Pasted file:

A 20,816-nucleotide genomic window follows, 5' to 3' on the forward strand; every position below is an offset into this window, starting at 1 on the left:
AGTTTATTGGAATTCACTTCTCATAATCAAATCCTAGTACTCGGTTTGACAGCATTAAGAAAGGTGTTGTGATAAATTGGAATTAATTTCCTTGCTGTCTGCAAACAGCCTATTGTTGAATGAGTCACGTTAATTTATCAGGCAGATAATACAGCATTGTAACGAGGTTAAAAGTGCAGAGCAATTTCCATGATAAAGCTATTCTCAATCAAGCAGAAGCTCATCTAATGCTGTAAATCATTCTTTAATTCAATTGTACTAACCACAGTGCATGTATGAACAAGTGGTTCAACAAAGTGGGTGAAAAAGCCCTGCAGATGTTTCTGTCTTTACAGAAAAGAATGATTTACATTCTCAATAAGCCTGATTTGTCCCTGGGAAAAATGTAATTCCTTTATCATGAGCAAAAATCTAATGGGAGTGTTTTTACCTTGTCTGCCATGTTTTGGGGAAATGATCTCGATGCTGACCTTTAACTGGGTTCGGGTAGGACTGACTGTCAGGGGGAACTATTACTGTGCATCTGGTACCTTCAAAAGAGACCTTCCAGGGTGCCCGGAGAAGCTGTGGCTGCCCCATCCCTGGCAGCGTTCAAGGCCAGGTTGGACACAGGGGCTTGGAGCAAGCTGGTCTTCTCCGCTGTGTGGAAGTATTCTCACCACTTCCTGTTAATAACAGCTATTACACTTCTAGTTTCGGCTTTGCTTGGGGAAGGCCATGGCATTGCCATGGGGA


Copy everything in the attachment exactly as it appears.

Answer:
A 20,816-nucleotide genomic window follows, 5' to 3' on the forward strand; every position below is an offset into this window, starting at 1 on the left:
AGTTTATTGGAATTCACTTCTCATAATCAAATCCTAGTACTCGGTTTGACAGCATTAAGAAAGGTGTTGTGATAAATTGGAATTAATTTCCTTGCTGTCTGCAAACAGCCTATTGTTGAATGAGTCACGTTAATTTATCAGGCAGATAATACAGCATTGTAACGAGGTTAAAAGTGCAGAGCAATTTCCATGATAAAGCTATTCTCAATCAAGCAGAAGCTCATCTAATGCTGTAAATCATTCTTTAATTCAATTGTACTAACCACAGTGCATGTATGAACAAGTGGTTCAACAAAGTGGGTGAAAAAGCCCTGCAGATGTTTCTGTCTTTACAGAAAAGAATGATTTACATTCTCAATAAGCCTGATTTGTCCCTGGGAAAAATGTAATTCCTTTATCATGAGCAAAAATCTAATGGGAGTGTTTTTACCTTGTCTGCCATGTTTTGGGGAAATGATCTCGATGCTGACCTTTAACTGGGTTCGGGTAGGACTGACTGTCAGGGGGAACTATTACTGTGCATCTGGTACCTTCAAAAGAGACCTTCCAGGGTGCCCGGAGAAGCTGTGGCTGCCCCATCCCTGGCAGCGTTCAAGGCCAGGTTGGACACAGGGGCTTGGAGCAAGCTGGTCTTCTCCGCTGTGTGGAAGTATTCTCACCACTTCCTGTTAATAACAGCTATTACACTTCTAGTTTCGGCTTTGCTTGGGGAAGGCCATGGCATTGCCATGGGGA